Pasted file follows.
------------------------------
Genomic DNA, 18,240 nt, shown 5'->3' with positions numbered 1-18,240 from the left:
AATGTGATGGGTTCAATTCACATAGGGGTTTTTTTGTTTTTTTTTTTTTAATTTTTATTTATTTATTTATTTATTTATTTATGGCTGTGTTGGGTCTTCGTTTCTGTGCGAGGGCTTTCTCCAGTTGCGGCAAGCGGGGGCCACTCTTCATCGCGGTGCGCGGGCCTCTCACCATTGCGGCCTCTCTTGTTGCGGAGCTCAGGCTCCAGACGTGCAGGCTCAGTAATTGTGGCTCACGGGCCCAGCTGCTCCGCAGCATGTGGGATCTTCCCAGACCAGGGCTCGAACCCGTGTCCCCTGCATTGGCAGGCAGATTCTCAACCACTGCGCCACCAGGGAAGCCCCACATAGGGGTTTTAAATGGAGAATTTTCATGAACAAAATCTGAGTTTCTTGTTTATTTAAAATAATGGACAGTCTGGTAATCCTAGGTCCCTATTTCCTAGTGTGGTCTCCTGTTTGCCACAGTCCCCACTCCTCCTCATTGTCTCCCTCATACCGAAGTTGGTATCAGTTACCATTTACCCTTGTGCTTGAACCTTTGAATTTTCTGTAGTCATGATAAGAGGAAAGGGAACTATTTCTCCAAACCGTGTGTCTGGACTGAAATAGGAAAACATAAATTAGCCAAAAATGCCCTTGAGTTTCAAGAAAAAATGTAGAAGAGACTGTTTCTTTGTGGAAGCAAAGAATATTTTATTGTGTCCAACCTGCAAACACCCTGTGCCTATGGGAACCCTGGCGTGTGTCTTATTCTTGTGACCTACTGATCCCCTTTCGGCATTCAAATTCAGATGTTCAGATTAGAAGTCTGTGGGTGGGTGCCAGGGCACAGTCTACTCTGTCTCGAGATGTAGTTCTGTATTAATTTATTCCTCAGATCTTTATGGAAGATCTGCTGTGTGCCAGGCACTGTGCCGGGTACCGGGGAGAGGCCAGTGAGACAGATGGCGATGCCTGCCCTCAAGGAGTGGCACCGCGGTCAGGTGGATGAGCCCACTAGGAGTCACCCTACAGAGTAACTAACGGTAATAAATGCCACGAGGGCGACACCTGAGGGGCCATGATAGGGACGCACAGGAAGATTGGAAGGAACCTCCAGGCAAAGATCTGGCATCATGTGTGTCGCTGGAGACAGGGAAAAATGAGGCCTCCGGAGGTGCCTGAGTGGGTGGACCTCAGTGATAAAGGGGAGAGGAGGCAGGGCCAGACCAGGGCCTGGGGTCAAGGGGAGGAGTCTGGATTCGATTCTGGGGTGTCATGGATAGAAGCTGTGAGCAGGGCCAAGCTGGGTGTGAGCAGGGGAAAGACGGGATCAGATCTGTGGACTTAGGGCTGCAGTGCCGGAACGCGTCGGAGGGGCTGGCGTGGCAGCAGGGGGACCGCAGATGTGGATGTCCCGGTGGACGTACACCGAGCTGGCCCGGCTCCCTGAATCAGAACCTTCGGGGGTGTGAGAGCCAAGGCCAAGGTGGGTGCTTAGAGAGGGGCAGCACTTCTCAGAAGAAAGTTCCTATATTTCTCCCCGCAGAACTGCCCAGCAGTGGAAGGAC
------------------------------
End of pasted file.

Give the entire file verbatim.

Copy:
Genomic DNA, 18,240 nt, shown 5'->3' with positions numbered 1-18,240 from the left:
AATGTGATGGGTTCAATTCACATAGGGGTTTTTTTGTTTTTTTTTTTTTAATTTTTATTTATTTATTTATTTATTTATTTATGGCTGTGTTGGGTCTTCGTTTCTGTGCGAGGGCTTTCTCCAGTTGCGGCAAGCGGGGGCCACTCTTCATCGCGGTGCGCGGGCCTCTCACCATTGCGGCCTCTCTTGTTGCGGAGCTCAGGCTCCAGACGTGCAGGCTCAGTAATTGTGGCTCACGGGCCCAGCTGCTCCGCAGCATGTGGGATCTTCCCAGACCAGGGCTCGAACCCGTGTCCCCTGCATTGGCAGGCAGATTCTCAACCACTGCGCCACCAGGGAAGCCCCACATAGGGGTTTTAAATGGAGAATTTTCATGAACAAAATCTGAGTTTCTTGTTTATTTAAAATAATGGACAGTCTGGTAATCCTAGGTCCCTATTTCCTAGTGTGGTCTCCTGTTTGCCACAGTCCCCACTCCTCCTCATTGTCTCCCTCATACCGAAGTTGGTATCAGTTACCATTTACCCTTGTGCTTGAACCTTTGAATTTTCTGTAGTCATGATAAGAGGAAAGGGAACTATTTCTCCAAACCGTGTGTCTGGACTGAAATAGGAAAACATAAATTAGCCAAAAATGCCCTTGAGTTTCAAGAAAAAATGTAGAAGAGACTGTTTCTTTGTGGAAGCAAAGAATATTTTATTGTGTCCAACCTGCAAACACCCTGTGCCTATGGGAACCCTGGCGTGTGTCTTATTCTTGTGACCTACTGATCCCCTTTCGGCATTCAAATTCAGATGTTCAGATTAGAAGTCTGTGGGTGGGTGCCAGGGCACAGTCTACTCTGTCTCGAGATGTAGTTCTGTATTAATTTATTCCTCAGATCTTTATGGAAGATCTGCTGTGTGCCAGGCACTGTGCCGGGTACCGGGGAGAGGCCAGTGAGACAGATGGCGATGCCTGCCCTCAAGGAGTGGCACCGCGGTCAGGTGGATGAGCCCACTAGGAGTCACCCTACAGAGTAACTAACGGTAATAAATGCCACGAGGGCGACACCTGAGGGGCCATGATAGGGACGCACAGGAAGATTGGAAGGAACCTCCAGGCAAAGATCTGGCATCATGTGTGTCGCTGGAGACAGGGAAAAATGAGGCCTCCGGAGGTGCCTGAGTGGGTGGACCTCAGTGATAAAGGGGAGAGGAGGCAGGGCCAGACCAGGGCCTGGGGTCAAGGGGAGGAGTCTGGATTCGATTCTGGGGTGTCATGGATAGAAGCTGTGAGCAGGGCCAAGCTGGGTGTGAGCAGGGGAAAGACGGGATCAGATCTGTGGACTTAGGGCTGCAGTGCCGGAACGCGTCGGAGGGGCTGGCGTGGCAGCAGGGGGACCGCAGATGTGGATGTCCCGGTGGACGTACACCGAGCTGGCCCGGCTCCCTGAATCAGAACCTTCGGGGGTGTGAGAGCCAAGGCCAAGGTGGGTGCTTAGAGAGGGGCAGCACTTCTCAGAAGAAAGTTCCTATATTTCTCCCCGCAGAACTGCCCAGCAGTGGAAGGAC